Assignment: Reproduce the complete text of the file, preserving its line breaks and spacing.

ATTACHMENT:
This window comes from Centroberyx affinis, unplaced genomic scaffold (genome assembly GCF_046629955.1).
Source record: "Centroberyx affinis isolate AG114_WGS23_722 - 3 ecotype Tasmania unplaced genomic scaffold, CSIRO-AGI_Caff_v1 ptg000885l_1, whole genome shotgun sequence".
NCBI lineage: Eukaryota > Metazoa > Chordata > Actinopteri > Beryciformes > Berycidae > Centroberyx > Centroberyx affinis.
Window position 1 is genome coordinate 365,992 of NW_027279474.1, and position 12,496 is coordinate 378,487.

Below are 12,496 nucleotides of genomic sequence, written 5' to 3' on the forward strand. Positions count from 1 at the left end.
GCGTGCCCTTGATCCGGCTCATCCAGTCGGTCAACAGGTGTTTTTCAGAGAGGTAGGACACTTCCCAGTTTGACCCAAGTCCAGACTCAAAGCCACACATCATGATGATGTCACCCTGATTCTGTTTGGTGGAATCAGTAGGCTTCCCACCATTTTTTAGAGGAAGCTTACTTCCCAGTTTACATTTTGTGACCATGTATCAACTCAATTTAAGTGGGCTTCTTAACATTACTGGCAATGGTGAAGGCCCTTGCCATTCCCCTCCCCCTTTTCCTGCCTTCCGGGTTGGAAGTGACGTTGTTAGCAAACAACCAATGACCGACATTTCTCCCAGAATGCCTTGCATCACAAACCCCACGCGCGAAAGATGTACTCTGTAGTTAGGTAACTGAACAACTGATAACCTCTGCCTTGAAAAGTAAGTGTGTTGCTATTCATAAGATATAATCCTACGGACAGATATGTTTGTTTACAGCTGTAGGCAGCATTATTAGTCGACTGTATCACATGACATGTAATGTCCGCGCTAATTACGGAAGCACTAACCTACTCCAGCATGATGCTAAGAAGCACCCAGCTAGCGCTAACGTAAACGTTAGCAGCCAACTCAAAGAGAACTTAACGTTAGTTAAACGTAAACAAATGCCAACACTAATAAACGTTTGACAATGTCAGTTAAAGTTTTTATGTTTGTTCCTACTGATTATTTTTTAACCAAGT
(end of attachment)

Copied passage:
This window comes from Centroberyx affinis, unplaced genomic scaffold (genome assembly GCF_046629955.1).
Source record: "Centroberyx affinis isolate AG114_WGS23_722 - 3 ecotype Tasmania unplaced genomic scaffold, CSIRO-AGI_Caff_v1 ptg000885l_1, whole genome shotgun sequence".
NCBI lineage: Eukaryota > Metazoa > Chordata > Actinopteri > Beryciformes > Berycidae > Centroberyx > Centroberyx affinis.
Window position 1 is genome coordinate 365,992 of NW_027279474.1, and position 12,496 is coordinate 378,487.

Below are 12,496 nucleotides of genomic sequence, written 5' to 3' on the forward strand. Positions count from 1 at the left end.
GCGTGCCCTTGATCCGGCTCATCCAGTCGGTCAACAGGTGTTTTTCAGAGAGGTAGGACACTTCCCAGTTTGACCCAAGTCCAGACTCAAAGCCACACATCATGATGATGTCACCCTGATTCTGTTTGGTGGAATCAGTAGGCTTCCCACCATTTTTTAGAGGAAGCTTACTTCCCAGTTTACATTTTGTGACCATGTATCAACTCAATTTAAGTGGGCTTCTTAACATTACTGGCAATGGTGAAGGCCCTTGCCATTCCCCTCCCCCTTTTCCTGCCTTCCGGGTTGGAAGTGACGTTGTTAGCAAACAACCAATGACCGACATTTCTCCCAGAATGCCTTGCATCACAAACCCCACGCGCGAAAGATGTACTCTGTAGTTAGGTAACTGAACAACTGATAACCTCTGCCTTGAAAAGTAAGTGTGTTGCTATTCATAAGATATAATCCTACGGACAGATATGTTTGTTTACAGCTGTAGGCAGCATTATTAGTCGACTGTATCACATGACATGTAATGTCCGCGCTAATTACGGAAGCACTAACCTACTCCAGCATGATGCTAAGAAGCACCCAGCTAGCGCTAACGTAAACGTTAGCAGCCAACTCAAAGAGAACTTAACGTTAGTTAAACGTAAACAAATGCCAACACTAATAAACGTTTGACAATGTCAGTTAAAGTTTTTATGTTTGTTCCTACTGATTATTTTTTAACCAAGT